DELAYED REACTION: A Quiet Place

The problem with depression is that it can take some time to get to the point where one feels the urge to write anything. However while I might miss the bus on writing about a movie during its release I’ll have more time to think it over. This series will catch up on the movies I’ve seen in the last few weeks/months but never got around to writing about before.

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While a horror movie lives and dies by the quality of its scares and, by extension, monsters, the best of them are more interested in the characters and themes that the movie explores. Alien, for example, is more effective and memorable because you care about the poor crew of the Nostromo before they’re picked off one-by-one by the iconic Xenomorph, while also addressing some pretty heavy themes (mostly around birth and pregnancy, worth a further read if you’re unfamiliar and/or interested). Now, I’m not one to invoke Alien lightly but when it comes to tension and horror A Quiet Place deserves the comparison.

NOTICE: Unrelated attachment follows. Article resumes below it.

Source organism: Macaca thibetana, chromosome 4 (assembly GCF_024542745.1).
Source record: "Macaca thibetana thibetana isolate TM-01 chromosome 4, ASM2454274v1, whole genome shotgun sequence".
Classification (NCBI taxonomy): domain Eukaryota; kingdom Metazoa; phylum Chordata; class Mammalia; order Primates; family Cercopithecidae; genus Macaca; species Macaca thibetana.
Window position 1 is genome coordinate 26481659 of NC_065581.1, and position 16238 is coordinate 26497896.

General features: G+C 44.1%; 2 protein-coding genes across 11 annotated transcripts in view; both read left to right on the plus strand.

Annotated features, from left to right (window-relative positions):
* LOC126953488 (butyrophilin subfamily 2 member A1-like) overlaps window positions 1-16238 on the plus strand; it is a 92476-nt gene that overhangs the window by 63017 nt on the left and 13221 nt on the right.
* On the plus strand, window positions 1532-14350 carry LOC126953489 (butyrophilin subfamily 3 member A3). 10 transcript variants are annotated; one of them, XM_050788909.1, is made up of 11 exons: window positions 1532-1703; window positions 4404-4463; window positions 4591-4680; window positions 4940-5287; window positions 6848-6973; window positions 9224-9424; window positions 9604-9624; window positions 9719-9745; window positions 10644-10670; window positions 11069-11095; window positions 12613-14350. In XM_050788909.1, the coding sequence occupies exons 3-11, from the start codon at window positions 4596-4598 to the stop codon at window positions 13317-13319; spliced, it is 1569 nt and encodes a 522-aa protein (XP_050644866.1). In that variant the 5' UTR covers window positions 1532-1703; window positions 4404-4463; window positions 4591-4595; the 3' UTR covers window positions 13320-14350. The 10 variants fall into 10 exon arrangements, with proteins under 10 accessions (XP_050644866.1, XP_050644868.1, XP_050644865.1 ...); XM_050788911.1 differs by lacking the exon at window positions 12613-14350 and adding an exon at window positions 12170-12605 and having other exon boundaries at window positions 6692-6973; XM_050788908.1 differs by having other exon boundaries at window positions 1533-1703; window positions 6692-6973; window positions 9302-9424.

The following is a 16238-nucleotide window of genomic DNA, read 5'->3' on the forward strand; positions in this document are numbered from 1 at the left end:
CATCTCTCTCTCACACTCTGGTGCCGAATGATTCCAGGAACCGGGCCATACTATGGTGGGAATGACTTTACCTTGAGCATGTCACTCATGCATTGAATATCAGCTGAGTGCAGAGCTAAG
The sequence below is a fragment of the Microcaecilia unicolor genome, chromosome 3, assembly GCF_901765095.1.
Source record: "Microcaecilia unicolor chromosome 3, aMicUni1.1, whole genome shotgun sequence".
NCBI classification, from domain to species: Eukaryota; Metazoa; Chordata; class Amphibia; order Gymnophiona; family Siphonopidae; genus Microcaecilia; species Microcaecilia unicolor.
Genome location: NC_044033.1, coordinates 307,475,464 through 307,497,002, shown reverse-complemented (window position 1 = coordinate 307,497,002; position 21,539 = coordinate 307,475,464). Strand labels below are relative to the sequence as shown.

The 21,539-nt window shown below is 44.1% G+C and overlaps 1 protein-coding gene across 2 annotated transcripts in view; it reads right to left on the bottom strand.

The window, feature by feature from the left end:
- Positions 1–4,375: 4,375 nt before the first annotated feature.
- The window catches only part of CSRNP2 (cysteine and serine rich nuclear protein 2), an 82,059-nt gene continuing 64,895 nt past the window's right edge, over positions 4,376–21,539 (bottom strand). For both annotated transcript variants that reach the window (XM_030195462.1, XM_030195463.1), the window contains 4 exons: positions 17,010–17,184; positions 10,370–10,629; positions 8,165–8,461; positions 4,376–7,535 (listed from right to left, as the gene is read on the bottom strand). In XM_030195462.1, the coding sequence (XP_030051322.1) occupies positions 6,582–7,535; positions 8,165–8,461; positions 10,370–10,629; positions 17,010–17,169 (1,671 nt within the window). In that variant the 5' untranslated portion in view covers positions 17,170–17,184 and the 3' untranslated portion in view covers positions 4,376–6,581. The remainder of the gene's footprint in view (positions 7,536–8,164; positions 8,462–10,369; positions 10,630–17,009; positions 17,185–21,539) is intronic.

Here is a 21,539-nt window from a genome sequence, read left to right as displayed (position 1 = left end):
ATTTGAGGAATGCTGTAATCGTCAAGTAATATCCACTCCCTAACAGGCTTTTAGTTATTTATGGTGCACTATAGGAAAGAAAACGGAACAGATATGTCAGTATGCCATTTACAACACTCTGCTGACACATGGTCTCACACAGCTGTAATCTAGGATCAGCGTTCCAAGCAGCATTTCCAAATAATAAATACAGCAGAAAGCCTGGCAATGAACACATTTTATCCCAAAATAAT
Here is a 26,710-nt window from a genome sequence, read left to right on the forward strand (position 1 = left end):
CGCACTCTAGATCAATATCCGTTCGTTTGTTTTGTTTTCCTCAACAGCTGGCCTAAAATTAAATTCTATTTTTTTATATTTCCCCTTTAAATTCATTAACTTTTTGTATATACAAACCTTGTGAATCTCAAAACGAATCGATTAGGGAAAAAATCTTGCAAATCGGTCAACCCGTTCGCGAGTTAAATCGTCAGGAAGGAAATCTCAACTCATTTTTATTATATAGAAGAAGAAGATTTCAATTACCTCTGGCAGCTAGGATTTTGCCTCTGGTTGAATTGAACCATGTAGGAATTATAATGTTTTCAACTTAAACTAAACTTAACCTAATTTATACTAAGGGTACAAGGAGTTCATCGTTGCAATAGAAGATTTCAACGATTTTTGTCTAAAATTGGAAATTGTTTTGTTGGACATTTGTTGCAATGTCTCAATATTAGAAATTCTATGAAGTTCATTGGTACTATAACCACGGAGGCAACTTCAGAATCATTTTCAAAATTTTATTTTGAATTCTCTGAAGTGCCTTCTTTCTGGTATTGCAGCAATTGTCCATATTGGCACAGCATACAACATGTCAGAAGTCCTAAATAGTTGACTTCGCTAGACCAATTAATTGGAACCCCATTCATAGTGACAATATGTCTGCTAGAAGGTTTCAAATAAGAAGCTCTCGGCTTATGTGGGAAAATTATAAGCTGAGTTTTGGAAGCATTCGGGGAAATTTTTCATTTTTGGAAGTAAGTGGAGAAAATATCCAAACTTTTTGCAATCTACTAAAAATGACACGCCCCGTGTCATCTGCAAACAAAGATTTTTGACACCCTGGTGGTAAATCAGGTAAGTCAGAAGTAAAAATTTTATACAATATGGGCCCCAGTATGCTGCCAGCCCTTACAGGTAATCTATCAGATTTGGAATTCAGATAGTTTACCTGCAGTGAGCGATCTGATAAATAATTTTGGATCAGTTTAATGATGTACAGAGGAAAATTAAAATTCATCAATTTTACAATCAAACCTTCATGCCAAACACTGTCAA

For the uninitiated, the movie takes place in the near-future after an invasion of…something. Its never made clear what exactly the monsters are or where they came from – all the better for it – but what we are told from the offset is that they hunt by sound. As a result the majority of A Quiet Place‘s 91 minute running time is without any dialogue whatsoever, with the family at the heart of this movie communicating almost entirely in sign language.

This conceit already sets A Quiet Place apart from the standard of major releases, least of all as a modern horror movie – the genre recently seems to be veering towards loud and proud spectacle – and especially one with Michael Bay’s involvement. The lack of any diegetic sound for the most part acts as an opportunity for more tension throughout the film, rather than any sort of constraint, and really allows the actors’ performances to shine through. Most notably Millicent Simmonds – who plays the oldest child in the family and is deaf in real life – absolutely steals the movie and shines throughout. Credit is due too to John Krasinski, who for his first foray into the horror genre has created something that feels like he’s been making these kinds of movies for years. The whole world feels thoroughly lived-in and real, and he shows enough discipline to hold off the full reveal of the monster(s) until the tension has been properly and deftly built.

A Quiet Place is ultimately a very special movie, and with a sequel already on the cards it’s clear that the studio are well aware of what they have here. It’s hard to say if this has the potential to carry over into sequels and whatever else the Hollywood machine will try to beat out of this movie, but I have confidence that in 10, 15 years or so we’ll still be talking about this movie in a positive light – any potential sound-tracking monster invasions notwithstanding.

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